Immediately following 9/11, Southwest was the only airline to turn a profit. Why? Kelleher notoriously refused to lay off staff or reduce flight schedules. Instead, key members of the leadership team worked without pay through the end of the year. Southwest employees returned the favor. They volunteered over $1 million in payroll deductions to mitigate revenue loss.

4 steps to saving culture in tough times

The stories of Barry-Wehmiller and Southwest Airlines prove that the actions leaders take against impossible odds send ripples throughout the organization. When times are tough, the choice between culture and (better) quarterly metrics isn’t a stark binary. Consider the following when searching for your solution:

  1. Listen to your employees
    Don’t make the mistake of assuming you know what your employees need. Listening is key. Research shows that when employees trust that leaders are looking out for their interests, work performance improves.
  2. Be transparent
    One takeaway from having worked in HR for many years is that leaders take for granted just how smart employees are. Tumultuous times heighten the sensitivity of everyone in the workplace. When you’re working to keep the team together, it’s important to keep communication open and honest – even let employees see a little vulnerability.
  3. Focus on what you can control
    In times of instability, it’s human nature to be anxious about the external forces that influence the situation. The market dictates the loss the company takes. Leaders can control the tone of the working environment. Do your best to keep the concerns of employees focused on their work, and not on how corporate drama will affect them.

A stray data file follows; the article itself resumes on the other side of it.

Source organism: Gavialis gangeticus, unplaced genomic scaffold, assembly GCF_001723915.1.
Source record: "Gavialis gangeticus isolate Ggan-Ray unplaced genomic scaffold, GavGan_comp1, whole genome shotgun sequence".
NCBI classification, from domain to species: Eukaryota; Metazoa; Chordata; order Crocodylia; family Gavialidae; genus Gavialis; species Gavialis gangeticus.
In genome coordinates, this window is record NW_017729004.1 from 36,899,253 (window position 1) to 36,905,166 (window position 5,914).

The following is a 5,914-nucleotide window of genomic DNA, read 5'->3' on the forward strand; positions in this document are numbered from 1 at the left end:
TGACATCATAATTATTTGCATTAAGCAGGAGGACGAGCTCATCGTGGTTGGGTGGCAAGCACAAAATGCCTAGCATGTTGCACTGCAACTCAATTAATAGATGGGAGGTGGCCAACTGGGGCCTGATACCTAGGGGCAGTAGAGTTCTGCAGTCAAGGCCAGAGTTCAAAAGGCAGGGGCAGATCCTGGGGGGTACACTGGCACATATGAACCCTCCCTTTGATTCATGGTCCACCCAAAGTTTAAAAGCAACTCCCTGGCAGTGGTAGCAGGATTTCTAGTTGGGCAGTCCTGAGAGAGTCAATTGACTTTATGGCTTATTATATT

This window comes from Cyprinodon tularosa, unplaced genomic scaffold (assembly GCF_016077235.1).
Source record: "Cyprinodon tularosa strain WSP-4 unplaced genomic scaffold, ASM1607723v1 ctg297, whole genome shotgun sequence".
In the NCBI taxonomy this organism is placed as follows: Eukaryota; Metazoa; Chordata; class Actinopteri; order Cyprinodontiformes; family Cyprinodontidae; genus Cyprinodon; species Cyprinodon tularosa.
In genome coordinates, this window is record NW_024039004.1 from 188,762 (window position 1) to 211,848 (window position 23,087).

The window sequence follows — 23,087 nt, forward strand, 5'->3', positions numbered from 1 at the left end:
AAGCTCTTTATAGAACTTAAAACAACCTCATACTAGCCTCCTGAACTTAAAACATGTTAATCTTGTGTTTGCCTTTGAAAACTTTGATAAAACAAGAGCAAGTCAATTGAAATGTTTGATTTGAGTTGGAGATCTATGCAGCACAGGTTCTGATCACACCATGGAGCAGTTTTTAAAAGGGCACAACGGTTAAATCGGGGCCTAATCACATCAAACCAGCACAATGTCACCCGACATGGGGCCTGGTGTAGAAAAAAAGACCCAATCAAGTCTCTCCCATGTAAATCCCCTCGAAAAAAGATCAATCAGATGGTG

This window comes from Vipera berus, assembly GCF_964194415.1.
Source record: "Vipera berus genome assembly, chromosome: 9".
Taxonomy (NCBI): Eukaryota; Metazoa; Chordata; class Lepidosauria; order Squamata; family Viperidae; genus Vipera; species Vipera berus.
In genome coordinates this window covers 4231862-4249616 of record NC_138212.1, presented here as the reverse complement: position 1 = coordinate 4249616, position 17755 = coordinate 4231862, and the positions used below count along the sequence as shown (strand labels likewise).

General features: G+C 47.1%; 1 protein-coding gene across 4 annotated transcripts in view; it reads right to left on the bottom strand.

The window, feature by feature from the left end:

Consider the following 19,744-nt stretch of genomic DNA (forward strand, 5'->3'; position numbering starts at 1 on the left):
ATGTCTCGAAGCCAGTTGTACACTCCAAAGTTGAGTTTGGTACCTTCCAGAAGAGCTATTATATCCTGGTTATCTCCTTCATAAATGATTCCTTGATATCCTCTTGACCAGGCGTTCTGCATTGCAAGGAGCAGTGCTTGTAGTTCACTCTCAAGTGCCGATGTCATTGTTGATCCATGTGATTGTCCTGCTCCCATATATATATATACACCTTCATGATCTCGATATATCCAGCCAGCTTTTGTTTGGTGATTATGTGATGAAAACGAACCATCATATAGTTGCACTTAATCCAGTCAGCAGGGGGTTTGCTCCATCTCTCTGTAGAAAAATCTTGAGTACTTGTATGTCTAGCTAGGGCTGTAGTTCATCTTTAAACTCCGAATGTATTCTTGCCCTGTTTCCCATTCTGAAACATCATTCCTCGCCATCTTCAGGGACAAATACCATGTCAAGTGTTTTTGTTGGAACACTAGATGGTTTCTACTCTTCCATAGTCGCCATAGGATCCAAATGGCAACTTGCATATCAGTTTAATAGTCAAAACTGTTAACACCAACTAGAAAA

4. Get creative
    What the Bob Chapmans and Herb Kellehers of the world have taught us is that wholesale cuts are careless responses to problems better solved with creative thinking. When it comes to your culture programs, cutting them outright only portends the worst for employees. As you rescale the programs you have in place, seek out thoughtful ways to preserve their spirit while adjusting them to their new constraints.

If any of that sounded like common sense to you, you’re not wrong. Remembering to perform simple, humanistic actions is enough to keep the spirit of organizational culture alive. Showing you care–and making that empathy central to culture–matters just as much in times of scarcity as it does in times of prosperity.

Rob Seay is the HR director for employee engagement and workplace culture platform Bonfyre. He is an accomplished Human Resources professional with proven leadership and management experience who has worked with leading businesses in various healthcare, enterprise tech and consumer goods industries such as Energizer Holdings, Covidien, bioMerieux and Anheuser-Busch Companies. Rob thrives when building talented teams and maintains positive employee relations during times of tremendous organizational change.